This research was presented in a paper to appear in “High precision abundances of the old solar twin HIP 102152: insights on Li depletion from the oldest Sun”, by TalaWanda Monroe et al. in the Astrophysical Journal Letters.
The team is composed of TalaWanda R. Monroe, Jorge Meléndez (Universidade de São Paulo, Brazil [USP]), Iván Ramírez (The University of Texas at Austin, USA), David Yong (Australian National University, Australia [ANU]), Maria Bergemann (Max Planck Institute for Astrophysics, Germany), Martin Asplund (ANU), Jacob Bean, Megan Bedell (University of Chicago, USA), Marcelo Tucci Maia (USP), Karin Lind (University of Cambridge, UK), Alan Alves-Brito, Luca Casagrande (ANU), Matthieu Castro, José-Dias do Nascimento (Universidade Federal do Rio Grande do Norte, Brazil), Michael Bazot (Centro de Astrofísica da Universidade de Porto, Portugal) and Fabrício C. Freitas (USP).
ESO is the foremost intergovernmental astronomy organisation in Europe and the world’s most productive ground-based astronomical observatory by far. It is supported by 15 countries: Austria, Belgium, Brazil, the Czech Republic, Denmark, France, Finland, Germany, Italy, the Netherlands, Portugal, Spain, Sweden, Switzerland and the United Kingdom. ESO carries out an ambitious programme focused on the design, construction and operation of powerful ground-based observing facilities enabling astronomers to make important scientific discoveries. ESO also plays a leading role in promoting and organising cooperation in astronomical research. ESO operates three unique world-class observing sites in Chile: La Silla, Paranal and Chajnantor. At Paranal, ESO operates the Very Large Telescope, the world’s most advanced visible-light astronomical observatory and two survey telescopes. VISTA works in the infrared and is the world’s largest survey telescope and the VLT Survey Telescope is the largest telescope designed to exclusively survey the skies in visible light. ESO is the European partner of a revolutionary astronomical telescope ALMA, the largest astronomical project in existence. ESO is currently planning the 39-metre European Extremely Large optical/near-infrared Telescope, the E-ELT, which will become “the world’s biggest eye on the sky”.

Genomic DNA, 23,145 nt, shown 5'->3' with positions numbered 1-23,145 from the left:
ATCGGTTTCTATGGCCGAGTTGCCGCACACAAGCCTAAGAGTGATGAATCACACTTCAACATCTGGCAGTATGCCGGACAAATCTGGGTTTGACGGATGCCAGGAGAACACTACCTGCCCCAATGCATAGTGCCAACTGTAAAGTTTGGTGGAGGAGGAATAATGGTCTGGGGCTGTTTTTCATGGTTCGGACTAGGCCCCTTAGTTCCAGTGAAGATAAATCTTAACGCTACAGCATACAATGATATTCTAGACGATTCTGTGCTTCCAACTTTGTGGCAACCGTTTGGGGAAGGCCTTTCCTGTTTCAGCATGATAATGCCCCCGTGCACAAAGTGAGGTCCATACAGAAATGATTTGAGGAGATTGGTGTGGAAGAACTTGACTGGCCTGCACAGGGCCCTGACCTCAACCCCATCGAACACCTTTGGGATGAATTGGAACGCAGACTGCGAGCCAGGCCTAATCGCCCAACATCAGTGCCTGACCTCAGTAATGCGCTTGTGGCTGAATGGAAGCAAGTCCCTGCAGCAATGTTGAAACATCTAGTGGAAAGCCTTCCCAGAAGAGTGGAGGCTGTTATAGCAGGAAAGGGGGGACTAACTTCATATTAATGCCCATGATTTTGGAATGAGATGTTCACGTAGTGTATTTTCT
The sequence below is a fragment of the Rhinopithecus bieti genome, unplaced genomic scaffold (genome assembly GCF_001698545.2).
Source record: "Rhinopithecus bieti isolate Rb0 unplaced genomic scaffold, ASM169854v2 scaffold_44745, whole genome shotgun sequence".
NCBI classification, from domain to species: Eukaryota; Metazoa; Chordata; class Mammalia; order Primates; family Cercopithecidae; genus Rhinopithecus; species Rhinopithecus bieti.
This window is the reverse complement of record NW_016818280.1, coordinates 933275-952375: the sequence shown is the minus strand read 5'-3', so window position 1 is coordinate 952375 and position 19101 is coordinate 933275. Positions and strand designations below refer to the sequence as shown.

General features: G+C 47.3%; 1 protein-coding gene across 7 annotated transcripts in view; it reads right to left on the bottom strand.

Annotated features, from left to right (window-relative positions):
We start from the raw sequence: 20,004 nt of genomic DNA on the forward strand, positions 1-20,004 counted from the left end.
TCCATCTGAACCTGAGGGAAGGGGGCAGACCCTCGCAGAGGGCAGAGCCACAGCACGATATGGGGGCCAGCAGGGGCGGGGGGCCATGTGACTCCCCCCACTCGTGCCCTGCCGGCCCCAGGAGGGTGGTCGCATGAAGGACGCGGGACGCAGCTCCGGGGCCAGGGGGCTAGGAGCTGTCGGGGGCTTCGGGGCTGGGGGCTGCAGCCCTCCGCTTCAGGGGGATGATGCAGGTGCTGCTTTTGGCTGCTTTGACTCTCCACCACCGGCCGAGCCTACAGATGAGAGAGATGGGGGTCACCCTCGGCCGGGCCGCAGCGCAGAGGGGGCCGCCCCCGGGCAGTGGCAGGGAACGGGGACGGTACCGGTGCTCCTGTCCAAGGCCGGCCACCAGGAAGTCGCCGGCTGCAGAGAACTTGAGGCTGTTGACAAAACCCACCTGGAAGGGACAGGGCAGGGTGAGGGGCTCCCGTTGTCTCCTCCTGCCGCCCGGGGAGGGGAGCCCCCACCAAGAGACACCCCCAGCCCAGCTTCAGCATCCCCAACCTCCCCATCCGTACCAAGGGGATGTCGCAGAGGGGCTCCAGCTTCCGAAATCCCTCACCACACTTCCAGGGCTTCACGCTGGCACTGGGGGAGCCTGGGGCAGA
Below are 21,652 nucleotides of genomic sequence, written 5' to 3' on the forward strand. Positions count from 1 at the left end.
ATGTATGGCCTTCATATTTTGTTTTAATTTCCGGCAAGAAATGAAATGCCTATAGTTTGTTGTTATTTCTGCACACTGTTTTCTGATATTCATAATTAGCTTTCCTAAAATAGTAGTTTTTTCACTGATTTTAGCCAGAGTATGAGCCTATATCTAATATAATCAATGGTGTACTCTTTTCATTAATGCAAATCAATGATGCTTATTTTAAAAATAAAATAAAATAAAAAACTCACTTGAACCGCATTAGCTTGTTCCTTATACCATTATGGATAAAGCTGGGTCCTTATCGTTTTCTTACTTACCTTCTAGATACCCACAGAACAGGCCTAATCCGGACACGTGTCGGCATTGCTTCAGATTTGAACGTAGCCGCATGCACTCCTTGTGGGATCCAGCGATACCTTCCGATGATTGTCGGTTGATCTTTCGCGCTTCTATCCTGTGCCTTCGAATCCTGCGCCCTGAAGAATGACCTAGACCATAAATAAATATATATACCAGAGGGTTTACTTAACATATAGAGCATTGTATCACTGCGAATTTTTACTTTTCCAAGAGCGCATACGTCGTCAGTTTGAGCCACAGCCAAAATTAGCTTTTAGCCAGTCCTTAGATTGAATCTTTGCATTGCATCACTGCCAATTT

TalaWanda R. Monroe
Universidade de São Paulo
São Paulo, Brazil
Tel: +55 11 3091 2815
Email: tmonroe - at - usp.br
Universidade de São Paulo
São Paulo, Brazil
Tel: +55 11 3091 2840